Dr. Padala Receives NIH R41 Grant to Develop Polymeric Heart Valve

June 2012

Bioprosthetic heart valves (BHV) have been used for valvular replacement since the 1980s, but can deteriorate over time due to such forces as calcification and may eventually require replacement. While mechanical valves fail less frequently than BHV, they can experience such problems as blood clots. In recent years, the search for a more durable artificial heart valve has turned to the development of biocompatible, polymeric heart valves (PHV).

"Polymeric valves can offer improved durability, tunable surface properties that can reduce calcification, and the ability to program hemocompatibility to avoid thrombogenesis," says Dr. Muralidhar Padala, director of the structural heart disease research and innovation lab of Emory's Cardiothoracic Surgery Research Laboratory (CTRL). "However, one valve that combines all three advantages is yet to be developed."

Dr. Padala hopes to do just that as the PI of a new NIH R41 grant, an award the NIH gives under the Small Business Technology Transfer Program to fund research and development of new technologies and methodologies that have the potential to succeed as commercial products. In collaboration with MedShape Solutions Inc., an Atlanta-based medical device company that harnesses the unique transformational capabilities of new biomaterials, Dr. Padala and his team will develop a new polymeric heart valve using a novel ultra-polymer called polyetheretherketone (PEEK).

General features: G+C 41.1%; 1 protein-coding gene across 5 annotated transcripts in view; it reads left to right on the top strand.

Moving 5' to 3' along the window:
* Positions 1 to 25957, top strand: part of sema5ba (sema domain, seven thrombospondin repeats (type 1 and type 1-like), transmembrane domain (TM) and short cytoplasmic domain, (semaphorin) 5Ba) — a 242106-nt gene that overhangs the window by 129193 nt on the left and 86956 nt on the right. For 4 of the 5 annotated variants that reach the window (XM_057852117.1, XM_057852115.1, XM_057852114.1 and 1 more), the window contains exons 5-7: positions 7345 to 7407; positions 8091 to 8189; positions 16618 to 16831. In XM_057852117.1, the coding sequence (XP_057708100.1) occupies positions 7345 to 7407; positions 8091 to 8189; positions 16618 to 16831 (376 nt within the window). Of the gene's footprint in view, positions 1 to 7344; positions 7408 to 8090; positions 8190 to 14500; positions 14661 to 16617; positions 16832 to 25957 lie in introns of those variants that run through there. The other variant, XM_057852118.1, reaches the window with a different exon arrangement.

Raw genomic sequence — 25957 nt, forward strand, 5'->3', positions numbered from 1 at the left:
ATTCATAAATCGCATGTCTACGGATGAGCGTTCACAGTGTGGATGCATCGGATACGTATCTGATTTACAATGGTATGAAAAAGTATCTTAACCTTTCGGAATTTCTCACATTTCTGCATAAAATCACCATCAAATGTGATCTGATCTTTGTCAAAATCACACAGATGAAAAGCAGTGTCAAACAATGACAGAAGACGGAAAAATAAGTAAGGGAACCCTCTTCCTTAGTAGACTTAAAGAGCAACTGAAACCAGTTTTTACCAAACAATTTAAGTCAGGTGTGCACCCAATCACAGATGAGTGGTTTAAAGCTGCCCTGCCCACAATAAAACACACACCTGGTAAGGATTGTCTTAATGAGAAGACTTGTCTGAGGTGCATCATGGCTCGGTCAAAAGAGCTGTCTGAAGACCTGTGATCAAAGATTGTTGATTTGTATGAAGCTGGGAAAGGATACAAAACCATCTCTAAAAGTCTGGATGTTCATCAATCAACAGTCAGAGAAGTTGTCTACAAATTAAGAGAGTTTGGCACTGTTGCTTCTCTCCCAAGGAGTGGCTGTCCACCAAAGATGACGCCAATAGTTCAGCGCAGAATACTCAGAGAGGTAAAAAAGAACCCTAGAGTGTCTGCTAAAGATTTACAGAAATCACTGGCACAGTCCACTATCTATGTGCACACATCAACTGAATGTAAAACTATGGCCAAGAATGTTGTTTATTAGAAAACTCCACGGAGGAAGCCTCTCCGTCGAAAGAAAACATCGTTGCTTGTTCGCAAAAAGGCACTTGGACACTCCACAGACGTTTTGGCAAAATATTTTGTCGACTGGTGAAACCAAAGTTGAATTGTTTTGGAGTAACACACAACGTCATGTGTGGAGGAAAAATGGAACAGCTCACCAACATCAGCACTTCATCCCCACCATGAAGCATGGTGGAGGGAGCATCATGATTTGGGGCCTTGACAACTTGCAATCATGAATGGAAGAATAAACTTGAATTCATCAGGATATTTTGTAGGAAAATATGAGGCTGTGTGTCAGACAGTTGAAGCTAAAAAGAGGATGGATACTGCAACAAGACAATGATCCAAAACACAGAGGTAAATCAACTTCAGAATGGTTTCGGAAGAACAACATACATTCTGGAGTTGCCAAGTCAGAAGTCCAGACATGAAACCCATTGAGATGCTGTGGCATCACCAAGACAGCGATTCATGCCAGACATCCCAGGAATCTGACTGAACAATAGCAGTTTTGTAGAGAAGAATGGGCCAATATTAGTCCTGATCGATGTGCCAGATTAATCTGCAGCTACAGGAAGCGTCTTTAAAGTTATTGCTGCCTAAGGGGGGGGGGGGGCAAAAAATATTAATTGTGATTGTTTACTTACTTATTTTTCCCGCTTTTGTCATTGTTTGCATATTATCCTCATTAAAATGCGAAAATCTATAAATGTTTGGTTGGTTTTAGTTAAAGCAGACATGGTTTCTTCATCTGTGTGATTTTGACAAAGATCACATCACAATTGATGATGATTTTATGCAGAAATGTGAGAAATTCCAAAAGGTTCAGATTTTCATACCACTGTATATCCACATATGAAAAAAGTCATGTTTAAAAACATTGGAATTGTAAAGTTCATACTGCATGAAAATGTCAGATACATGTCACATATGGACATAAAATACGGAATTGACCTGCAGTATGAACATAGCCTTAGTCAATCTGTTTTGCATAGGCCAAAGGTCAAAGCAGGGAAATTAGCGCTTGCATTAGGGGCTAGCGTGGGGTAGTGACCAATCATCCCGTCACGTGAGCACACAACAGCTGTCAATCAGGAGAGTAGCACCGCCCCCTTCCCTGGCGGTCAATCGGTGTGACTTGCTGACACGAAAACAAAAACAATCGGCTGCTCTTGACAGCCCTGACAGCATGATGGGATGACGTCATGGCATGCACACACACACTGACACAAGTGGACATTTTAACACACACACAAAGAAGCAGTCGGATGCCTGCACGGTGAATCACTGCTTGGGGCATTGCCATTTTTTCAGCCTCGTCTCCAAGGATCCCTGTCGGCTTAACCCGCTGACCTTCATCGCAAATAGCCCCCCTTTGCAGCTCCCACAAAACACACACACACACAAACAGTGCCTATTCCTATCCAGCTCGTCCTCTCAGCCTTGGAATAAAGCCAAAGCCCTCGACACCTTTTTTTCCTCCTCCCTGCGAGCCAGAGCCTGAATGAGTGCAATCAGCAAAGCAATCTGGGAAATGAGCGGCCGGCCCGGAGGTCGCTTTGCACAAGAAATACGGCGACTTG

"PEEK is superior to traditional polymers and is widely used for implantable devices," says Dr. Padala. "It has excellent fatigue resistance, low water absorption, highly inert structure, is likely to be hemocompatible, and its structures can be molded into complex shapes, woven, and/or non-woven to avoid regions of stress concentration, which is where structural failure of BHV occurs."

PEEK can be processed to demonstrate shape memory—the ability to "remember" multiple shapes and transition easily between those shapes when triggered—and can recover its original shape after deformation without loss of mechanical integrity. In addition to providing an ideal materials solution for traditional artificial heart valves, PEEK's shape-shifting component could allow its use for transcatheter aortic valves.

The partnership of Dr. Padala's team with MedShape is a model of synergy, as Emory's expertise and resources in heart valve development and testing is invigorated with MedShape's experience in polymer innovation, processing, and commercialization of FDA-approved polymeric devices.